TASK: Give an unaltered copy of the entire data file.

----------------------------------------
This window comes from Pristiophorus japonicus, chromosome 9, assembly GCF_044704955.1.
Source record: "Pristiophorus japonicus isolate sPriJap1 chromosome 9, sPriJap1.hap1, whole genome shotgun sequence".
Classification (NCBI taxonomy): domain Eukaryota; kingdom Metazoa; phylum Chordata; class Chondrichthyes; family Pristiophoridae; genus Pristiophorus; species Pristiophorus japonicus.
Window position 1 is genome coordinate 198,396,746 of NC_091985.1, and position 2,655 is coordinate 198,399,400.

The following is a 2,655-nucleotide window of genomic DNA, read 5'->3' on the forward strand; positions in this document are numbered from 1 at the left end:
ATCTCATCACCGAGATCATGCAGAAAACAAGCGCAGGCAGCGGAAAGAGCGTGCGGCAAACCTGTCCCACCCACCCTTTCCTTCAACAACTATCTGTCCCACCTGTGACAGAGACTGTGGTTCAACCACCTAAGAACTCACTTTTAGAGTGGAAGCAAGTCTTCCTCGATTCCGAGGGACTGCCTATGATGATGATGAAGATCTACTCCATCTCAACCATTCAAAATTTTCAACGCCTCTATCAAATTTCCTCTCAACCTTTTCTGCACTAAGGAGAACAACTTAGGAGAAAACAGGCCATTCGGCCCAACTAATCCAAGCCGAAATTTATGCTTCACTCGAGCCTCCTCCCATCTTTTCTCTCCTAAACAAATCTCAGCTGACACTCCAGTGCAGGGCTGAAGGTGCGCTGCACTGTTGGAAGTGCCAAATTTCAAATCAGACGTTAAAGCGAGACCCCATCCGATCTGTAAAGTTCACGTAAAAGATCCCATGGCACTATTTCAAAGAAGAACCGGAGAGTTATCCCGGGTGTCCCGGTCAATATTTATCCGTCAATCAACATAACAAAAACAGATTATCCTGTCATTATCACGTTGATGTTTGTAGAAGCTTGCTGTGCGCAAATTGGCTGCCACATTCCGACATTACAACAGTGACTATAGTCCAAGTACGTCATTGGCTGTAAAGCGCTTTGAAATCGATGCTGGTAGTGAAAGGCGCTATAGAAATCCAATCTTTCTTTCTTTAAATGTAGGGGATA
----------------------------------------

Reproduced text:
This window comes from Pristiophorus japonicus, chromosome 9, assembly GCF_044704955.1.
Source record: "Pristiophorus japonicus isolate sPriJap1 chromosome 9, sPriJap1.hap1, whole genome shotgun sequence".
Classification (NCBI taxonomy): domain Eukaryota; kingdom Metazoa; phylum Chordata; class Chondrichthyes; family Pristiophoridae; genus Pristiophorus; species Pristiophorus japonicus.
Window position 1 is genome coordinate 198,396,746 of NC_091985.1, and position 2,655 is coordinate 198,399,400.

The following is a 2,655-nucleotide window of genomic DNA, read 5'->3' on the forward strand; positions in this document are numbered from 1 at the left end:
ATCTCATCACCGAGATCATGCAGAAAACAAGCGCAGGCAGCGGAAAGAGCGTGCGGCAAACCTGTCCCACCCACCCTTTCCTTCAACAACTATCTGTCCCACCTGTGACAGAGACTGTGGTTCAACCACCTAAGAACTCACTTTTAGAGTGGAAGCAAGTCTTCCTCGATTCCGAGGGACTGCCTATGATGATGATGAAGATCTACTCCATCTCAACCATTCAAAATTTTCAACGCCTCTATCAAATTTCCTCTCAACCTTTTCTGCACTAAGGAGAACAACTTAGGAGAAAACAGGCCATTCGGCCCAACTAATCCAAGCCGAAATTTATGCTTCACTCGAGCCTCCTCCCATCTTTTCTCTCCTAAACAAATCTCAGCTGACACTCCAGTGCAGGGCTGAAGGTGCGCTGCACTGTTGGAAGTGCCAAATTTCAAATCAGACGTTAAAGCGAGACCCCATCCGATCTGTAAAGTTCACGTAAAAGATCCCATGGCACTATTTCAAAGAAGAACCGGAGAGTTATCCCGGGTGTCCCGGTCAATATTTATCCGTCAATCAACATAACAAAAACAGATTATCCTGTCATTATCACGTTGATGTTTGTAGAAGCTTGCTGTGCGCAAATTGGCTGCCACATTCCGACATTACAACAGTGACTATAGTCCAAGTACGTCATTGGCTGTAAAGCGCTTTGAAATCGATGCTGGTAGTGAAAGGCGCTATAGAAATCCAATCTTTCTTTCTTTAAATGTAGGGGATA